Why is a question that only makes me sadder because it means that the person asking it thinks that there is a solution. If you are sad because a) then you can cure your sadness by doing b). No. No matter how hard I dream, I still wake up me and I have to be me all day and then I have to go to sleep and be me again tomorrow. And me is sad. Sometimes I think that sad is all that me is, ever has been, will ever be. Usually, I think that when I’m sad. I generally don’t think that when I’m not sad.

The second thing that bugs me when I say that I’m sad, and honestly, I don’t say it much anymore because I’m so tired of hearing: get over it. Move on. Oh, okay. Wow, why didn’t I think of that? Just don’t feel. Don’t have a natural reaction to pain. I could, and honestly, I’m tempted to, justify my pain, really lay it out there, tell you all of the terrible things that have ever been said or done to me, and if I did, you would give up. You would say something like, “Oh, wow, I didn’t know it was that bad.” And then you would go about your life, still thinking that I should get over it, except you wouldn’t say it out loud to me because you wouldn’t want the argument.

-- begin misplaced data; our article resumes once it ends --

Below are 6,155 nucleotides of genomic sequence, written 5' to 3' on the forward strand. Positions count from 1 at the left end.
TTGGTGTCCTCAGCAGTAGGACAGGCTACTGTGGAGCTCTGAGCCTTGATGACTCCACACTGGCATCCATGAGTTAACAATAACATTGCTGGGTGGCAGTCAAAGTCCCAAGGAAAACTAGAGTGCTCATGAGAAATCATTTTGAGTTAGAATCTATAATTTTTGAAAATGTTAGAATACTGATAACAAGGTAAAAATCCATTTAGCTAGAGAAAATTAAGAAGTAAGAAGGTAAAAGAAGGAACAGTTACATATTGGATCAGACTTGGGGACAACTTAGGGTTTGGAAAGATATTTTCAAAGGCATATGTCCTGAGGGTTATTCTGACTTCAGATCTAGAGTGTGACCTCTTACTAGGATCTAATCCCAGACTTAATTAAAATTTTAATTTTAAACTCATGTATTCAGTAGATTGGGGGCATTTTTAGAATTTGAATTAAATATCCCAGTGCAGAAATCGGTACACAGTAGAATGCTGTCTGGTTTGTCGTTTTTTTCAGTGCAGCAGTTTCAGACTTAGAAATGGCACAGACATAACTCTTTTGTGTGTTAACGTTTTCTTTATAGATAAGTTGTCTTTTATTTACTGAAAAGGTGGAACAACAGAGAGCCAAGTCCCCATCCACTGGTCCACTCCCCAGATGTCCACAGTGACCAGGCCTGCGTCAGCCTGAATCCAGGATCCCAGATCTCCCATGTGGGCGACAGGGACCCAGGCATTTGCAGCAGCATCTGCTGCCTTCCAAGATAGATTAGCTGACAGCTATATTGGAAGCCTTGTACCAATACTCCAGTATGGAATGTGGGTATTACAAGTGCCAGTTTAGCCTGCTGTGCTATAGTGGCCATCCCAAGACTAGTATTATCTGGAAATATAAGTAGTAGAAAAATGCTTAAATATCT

The WORST thing about being sad is when I have to argue it, justify it. Here is my why? Why? Why do I have to prove that I have a right to be sad? Why do I have to paint a picture so horrific that you’ll finally stop arguing with me? I didn’t ask me how I was, you did. My only crime was answering honestly.

Here are two things I do to combat my natural inclination to make sure that others are okay with my sadness:

    • I don’t answer why. I just say, “sometimes I feel sad” and that has to be enough for them because I’m not giving them anything else.
    • If someone gets upset that I’m not justifying my sadness, I get over it.

These suggestions sound snarky, but honestly, it kind of works.

Here’s something else I do: any time someone tells me that they’re overreacting to an upsetting event that happened to them, I tell them that they’re allowed to be sad, that sadness is a natural reaction to a sad event. I figure, if I allow other people to be sad, they will allow other people to be sad, and eventually, maybe we won’t all walk around expecting ourselves and everyone else to react to pain like sociopaths.


Pay the sadness forward, everybody! Have a good weekend!